Weight gain.

Yesterday I went to the gym and decided mid-lift to go weigh myself on the neat little scale sitting over in the corner. I was working out alongside some weight-builder guy and a thin, pretty blonde girl who had cute leggings on. I thought, “Okay, I wasn’t great at working out this summer but this can’t be THAT bad, right? Maybe a couple of pounds?”

So I weighed myself. As I watched the numbers climb on the scale and land on a number I didn’t expect, I felt that familiar feeling that I think we all have had after we’ve had too many pieces of chocolate or eaten one too many tacos at 11:30pm on a Tuesday night.

Weight guilt.

I texted my friend a very calm and collected, “I GAINED WEIGHT HELP WHAT TO I DO” and climbed up on top of an elliptical as if sprint riding a fake bike for 10 minutes was going to do anything right that minute.

She texted back and said, “Gaining weight is a human thing.”

That was the moment I decided to write this blog (in case you were wondering).

My entire life, I’ve struggled with the concept of my own weight and body image. It’s not that I’ve struggled with an actual lack of fitness, it’s just that I’ve never fully been confident in my own body, regardless of the size of it. When I was a freshman in high school, I was probably a solid 125lbs and a size 4. I also hated my body and thought that if I didn’t run every single day, the pounds would pile up and I’d never find a husband. (High school freshman Sena was super dramatic, not unlike college graduate Sena.)

I hate to say that I know these feelings are normal and that the average female (and I’m sure males feel this way too, I just don’t have any experience in the male mind) has felt, at one point or another, uncomfortable in her body.

I have literally cried about my body. One time I saw a picture of myself eating a potato chip and literally burst into tears and resolved to never eat potato chips again. (I still eat potato chips, don’t worry.)

I’ve had friends and dated boys who pointed out my imperfections, joked about my “oversized thunder thighs”, and claimed to be “only joking” while they tore me down shred by shred while I just pretended to not be bothered.

I had a person that I loved grab a part of my stomach and say, “look at that fat,” as if to say, “who could love you with that bit of skin on your stomach? You’re lucky I do because no one else would.”

I don’t doubt others have had similar experiences.

I’ve noticed more and more that I see Instagram models and fitness gurus telling me to “love my body” and to “accept myself” and those messages are wonderful and so appreciated. I’ve also noticed that I’ve never actually been taught how to love my body. I’m told to just do it. And in that moment that I see an Insta-model post a picture of her stretch marks or her jiggly thighs, I feel great! I think “wow, Sena, you CAN be loved because look at how many people love her!” I am encouraged by the comments below her photo that all point out how great she is regardless of her size, how inspirational she is.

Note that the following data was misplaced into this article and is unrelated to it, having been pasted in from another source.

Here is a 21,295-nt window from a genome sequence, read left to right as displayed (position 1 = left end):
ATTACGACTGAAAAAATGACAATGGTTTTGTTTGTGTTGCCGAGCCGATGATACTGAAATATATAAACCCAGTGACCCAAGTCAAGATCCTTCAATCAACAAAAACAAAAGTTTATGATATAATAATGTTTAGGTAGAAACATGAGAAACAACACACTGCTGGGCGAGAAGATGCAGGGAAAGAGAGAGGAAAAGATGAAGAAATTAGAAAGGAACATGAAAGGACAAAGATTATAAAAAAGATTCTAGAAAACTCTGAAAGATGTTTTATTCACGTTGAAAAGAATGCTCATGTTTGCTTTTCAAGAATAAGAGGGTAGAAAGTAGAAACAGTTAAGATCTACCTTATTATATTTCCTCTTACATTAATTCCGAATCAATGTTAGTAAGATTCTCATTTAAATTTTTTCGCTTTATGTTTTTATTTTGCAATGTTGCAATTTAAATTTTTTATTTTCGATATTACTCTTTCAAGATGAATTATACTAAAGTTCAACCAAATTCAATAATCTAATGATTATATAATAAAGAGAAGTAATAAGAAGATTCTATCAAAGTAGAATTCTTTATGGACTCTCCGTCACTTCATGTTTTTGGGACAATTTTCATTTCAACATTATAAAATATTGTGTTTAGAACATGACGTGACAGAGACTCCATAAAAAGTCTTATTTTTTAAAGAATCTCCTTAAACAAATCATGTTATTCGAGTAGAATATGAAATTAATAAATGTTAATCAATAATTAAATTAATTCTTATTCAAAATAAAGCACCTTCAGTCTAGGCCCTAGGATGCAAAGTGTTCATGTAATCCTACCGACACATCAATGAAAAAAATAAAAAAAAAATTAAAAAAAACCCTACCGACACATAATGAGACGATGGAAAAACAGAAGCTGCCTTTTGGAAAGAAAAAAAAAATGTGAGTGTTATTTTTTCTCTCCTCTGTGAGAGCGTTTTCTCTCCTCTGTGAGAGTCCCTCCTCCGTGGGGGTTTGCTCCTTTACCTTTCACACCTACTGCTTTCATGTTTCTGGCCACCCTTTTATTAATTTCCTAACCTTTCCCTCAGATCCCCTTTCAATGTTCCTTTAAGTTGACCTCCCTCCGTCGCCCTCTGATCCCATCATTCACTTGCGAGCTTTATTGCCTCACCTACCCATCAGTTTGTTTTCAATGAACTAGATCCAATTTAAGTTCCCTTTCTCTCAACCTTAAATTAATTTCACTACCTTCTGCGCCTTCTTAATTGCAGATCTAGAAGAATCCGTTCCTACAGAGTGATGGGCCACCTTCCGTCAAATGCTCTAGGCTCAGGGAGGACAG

It IS encouraging. It really is. But it’s just a fleeting moment until I walk myself into my bathroom and look at myself in the mirror. Or I walk into the gym and notice that you still can’t see my abs. Or I find myself sitting down to eat a bowl of icecream. I’ve already forgotten my confidence – or, rather, my false confidence.

That’s because I can’t allow myself to find confidence in the words of another. I have been told I am beautiful countless times by my mother and father. I have been loved by my friends who have encouraged me in my struggles. I’ve gotten words of affirmation from men I’ve dated (and catcallers but WHO LIKES THOSE GUYS, NOT ME). But in those moments of brokenness, it’s so easy to forget those words. I look back on the feelings of doubt, self-hatred, and lack of confidence.

You know what the good news is though? I have hope and trust in Jesus. Now, that hope and trust isn’t going to make me lose weight or erase my years of stretchmarks or make my thighs less jiggly. Only natural things can change that, like exercise and putting down that bowl of icecream.

But my hope and trust can translate into peace. It can translate into a confidence grounded in Christ’s love for me. It can’t literally change my appearance, but it can erase the emotional scars left by past years.

Hey, reader, Jesus doesn’t care one bit what you look like. He doesn’t care if you’re too skinny, too fat, too tall, too short, have a big nose, or not even a nose at all. He cares about you. The you that God created. The person. Your personality, your heart, your thoughts, your desires. He cares that you hurt and that you feel unlovable. He wants you regardless of what you look like.

Now, that doesn’t answer questions of whether I’ll find a husband who will love my imperfect, scarred body. Only God and time can answer that question. But it does tell me that no matter what, I am lovable because Christ says so. I don’t need a natural perspective when God looks upon me with absolute desire and a perfect love.

God created us with changing bodies that grow, shrink, and shrivel. Accept it. Accept your size and your color. Accept your smile with your crooked teeth. Accept your jiggly thighs. Accept those acne scars. Accept your bitten nails and your hair that sheds. Accept your height and your weight and your depth. Take up space, as much space as you need. God created you and loved you and sent Jesus to save you – all of you.

At the very least, dear reader, let me accept you. You are fearfully and wonderfully made. I see that. I see that you are loved. You are irreplaceable. There is no one like you, ever, and there never could be anyone that would take your place. Your worth can not be measured in natural things like your weight.

Your worth is measured by the price paid at the cross.

 

3 thoughts on “Weight gain.”

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